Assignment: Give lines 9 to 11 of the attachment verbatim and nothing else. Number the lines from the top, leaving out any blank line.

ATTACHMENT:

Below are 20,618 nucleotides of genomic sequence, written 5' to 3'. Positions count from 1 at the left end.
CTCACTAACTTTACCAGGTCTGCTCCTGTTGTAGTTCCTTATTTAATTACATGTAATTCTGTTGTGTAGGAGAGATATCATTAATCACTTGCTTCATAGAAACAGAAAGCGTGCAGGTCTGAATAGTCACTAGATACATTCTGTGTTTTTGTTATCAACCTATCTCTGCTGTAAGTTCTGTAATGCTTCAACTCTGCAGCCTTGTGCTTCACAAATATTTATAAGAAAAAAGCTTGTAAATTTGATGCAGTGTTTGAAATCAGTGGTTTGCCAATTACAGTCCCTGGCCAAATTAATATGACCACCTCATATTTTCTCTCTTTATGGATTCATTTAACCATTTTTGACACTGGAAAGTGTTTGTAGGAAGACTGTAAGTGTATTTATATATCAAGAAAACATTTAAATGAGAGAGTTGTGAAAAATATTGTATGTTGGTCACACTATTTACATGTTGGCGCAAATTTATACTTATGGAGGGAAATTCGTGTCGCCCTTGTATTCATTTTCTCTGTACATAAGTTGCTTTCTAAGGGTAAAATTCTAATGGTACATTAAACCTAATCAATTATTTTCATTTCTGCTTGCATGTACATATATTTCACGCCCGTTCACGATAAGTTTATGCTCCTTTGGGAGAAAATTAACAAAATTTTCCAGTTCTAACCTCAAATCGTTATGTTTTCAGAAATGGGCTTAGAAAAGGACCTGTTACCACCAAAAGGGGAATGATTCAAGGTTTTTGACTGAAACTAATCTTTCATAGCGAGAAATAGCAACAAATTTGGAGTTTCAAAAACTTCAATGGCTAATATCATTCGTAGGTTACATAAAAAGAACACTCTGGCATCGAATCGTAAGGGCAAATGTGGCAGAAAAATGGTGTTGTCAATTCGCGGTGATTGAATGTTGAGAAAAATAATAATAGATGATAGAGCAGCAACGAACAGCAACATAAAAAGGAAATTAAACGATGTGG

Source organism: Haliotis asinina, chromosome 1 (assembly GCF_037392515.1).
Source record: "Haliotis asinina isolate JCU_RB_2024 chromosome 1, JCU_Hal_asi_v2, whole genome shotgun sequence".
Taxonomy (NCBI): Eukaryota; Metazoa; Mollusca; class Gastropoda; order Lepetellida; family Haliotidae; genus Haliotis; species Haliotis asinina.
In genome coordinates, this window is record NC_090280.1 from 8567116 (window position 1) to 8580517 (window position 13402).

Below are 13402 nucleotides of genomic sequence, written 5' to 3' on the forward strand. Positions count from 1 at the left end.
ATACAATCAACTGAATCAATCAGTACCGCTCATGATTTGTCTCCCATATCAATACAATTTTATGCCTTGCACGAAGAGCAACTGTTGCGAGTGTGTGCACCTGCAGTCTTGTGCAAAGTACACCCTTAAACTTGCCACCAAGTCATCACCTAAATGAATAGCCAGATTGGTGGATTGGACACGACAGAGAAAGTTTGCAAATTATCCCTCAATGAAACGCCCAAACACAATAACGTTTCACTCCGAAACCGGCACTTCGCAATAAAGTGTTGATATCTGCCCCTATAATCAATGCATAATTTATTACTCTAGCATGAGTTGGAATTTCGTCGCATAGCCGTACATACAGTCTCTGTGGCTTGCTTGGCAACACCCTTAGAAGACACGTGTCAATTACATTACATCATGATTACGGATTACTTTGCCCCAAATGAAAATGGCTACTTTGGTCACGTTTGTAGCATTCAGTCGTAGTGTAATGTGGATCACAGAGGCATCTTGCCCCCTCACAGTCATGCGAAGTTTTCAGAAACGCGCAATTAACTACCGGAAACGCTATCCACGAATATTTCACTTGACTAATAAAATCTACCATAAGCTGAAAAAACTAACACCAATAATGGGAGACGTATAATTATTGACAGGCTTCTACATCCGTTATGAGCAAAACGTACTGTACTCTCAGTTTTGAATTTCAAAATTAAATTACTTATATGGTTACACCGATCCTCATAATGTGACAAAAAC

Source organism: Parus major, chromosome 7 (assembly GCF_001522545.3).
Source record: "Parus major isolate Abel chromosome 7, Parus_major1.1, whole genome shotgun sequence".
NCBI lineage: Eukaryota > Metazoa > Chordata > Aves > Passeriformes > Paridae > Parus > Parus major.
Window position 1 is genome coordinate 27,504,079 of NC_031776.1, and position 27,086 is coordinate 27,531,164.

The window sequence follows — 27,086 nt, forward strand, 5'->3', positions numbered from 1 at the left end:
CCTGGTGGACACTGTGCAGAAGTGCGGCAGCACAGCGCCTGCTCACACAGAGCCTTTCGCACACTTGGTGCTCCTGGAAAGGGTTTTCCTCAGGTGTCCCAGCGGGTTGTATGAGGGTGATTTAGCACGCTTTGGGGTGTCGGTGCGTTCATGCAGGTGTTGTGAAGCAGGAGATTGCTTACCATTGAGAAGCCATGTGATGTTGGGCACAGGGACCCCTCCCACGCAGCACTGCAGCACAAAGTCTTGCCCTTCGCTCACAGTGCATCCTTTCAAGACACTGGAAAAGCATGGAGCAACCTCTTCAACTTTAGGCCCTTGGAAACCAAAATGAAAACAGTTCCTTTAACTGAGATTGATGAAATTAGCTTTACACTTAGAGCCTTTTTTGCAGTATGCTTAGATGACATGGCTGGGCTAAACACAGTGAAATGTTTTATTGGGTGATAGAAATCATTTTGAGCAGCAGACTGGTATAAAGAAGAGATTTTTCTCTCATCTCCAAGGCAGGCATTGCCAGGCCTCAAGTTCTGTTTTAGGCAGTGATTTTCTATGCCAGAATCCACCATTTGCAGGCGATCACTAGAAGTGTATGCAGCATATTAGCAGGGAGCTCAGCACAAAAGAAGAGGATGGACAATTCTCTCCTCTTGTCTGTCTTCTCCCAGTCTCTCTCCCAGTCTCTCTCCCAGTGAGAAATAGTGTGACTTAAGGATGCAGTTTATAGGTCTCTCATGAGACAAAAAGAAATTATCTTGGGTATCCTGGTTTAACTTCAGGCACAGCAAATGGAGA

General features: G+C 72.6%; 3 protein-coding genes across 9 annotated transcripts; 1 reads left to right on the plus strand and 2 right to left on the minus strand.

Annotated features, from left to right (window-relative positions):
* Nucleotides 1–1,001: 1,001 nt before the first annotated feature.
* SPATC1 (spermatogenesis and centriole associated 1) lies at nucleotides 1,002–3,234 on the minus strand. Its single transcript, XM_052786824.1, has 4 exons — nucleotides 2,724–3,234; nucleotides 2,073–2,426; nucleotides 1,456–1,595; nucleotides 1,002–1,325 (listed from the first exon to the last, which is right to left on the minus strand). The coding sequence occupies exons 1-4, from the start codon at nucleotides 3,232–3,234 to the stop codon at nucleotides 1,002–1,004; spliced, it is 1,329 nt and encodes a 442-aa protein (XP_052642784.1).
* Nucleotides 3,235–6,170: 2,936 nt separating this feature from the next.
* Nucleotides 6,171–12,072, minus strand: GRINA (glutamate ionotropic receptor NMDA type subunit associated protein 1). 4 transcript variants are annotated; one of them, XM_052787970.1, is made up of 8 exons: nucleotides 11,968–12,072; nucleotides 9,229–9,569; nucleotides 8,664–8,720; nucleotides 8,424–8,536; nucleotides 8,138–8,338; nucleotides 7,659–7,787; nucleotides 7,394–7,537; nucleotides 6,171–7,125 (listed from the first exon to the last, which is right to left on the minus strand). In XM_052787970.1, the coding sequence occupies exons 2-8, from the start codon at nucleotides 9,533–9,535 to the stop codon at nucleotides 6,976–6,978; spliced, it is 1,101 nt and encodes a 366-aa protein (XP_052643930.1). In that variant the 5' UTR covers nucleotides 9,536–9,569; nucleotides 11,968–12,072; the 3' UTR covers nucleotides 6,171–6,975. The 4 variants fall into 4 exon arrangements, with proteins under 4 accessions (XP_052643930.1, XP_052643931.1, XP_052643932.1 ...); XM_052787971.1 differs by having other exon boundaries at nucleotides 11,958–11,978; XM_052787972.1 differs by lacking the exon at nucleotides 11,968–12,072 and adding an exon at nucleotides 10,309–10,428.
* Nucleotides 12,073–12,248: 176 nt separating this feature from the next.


Source organism: Parus major, chromosome 7 (assembly GCF_001522545.3).
Source record: "Parus major isolate Abel chromosome 7, Parus_major1.1, whole genome shotgun sequence".
NCBI lineage: Eukaryota > Metazoa > Chordata > Aves > Passeriformes > Paridae > Parus > Parus major.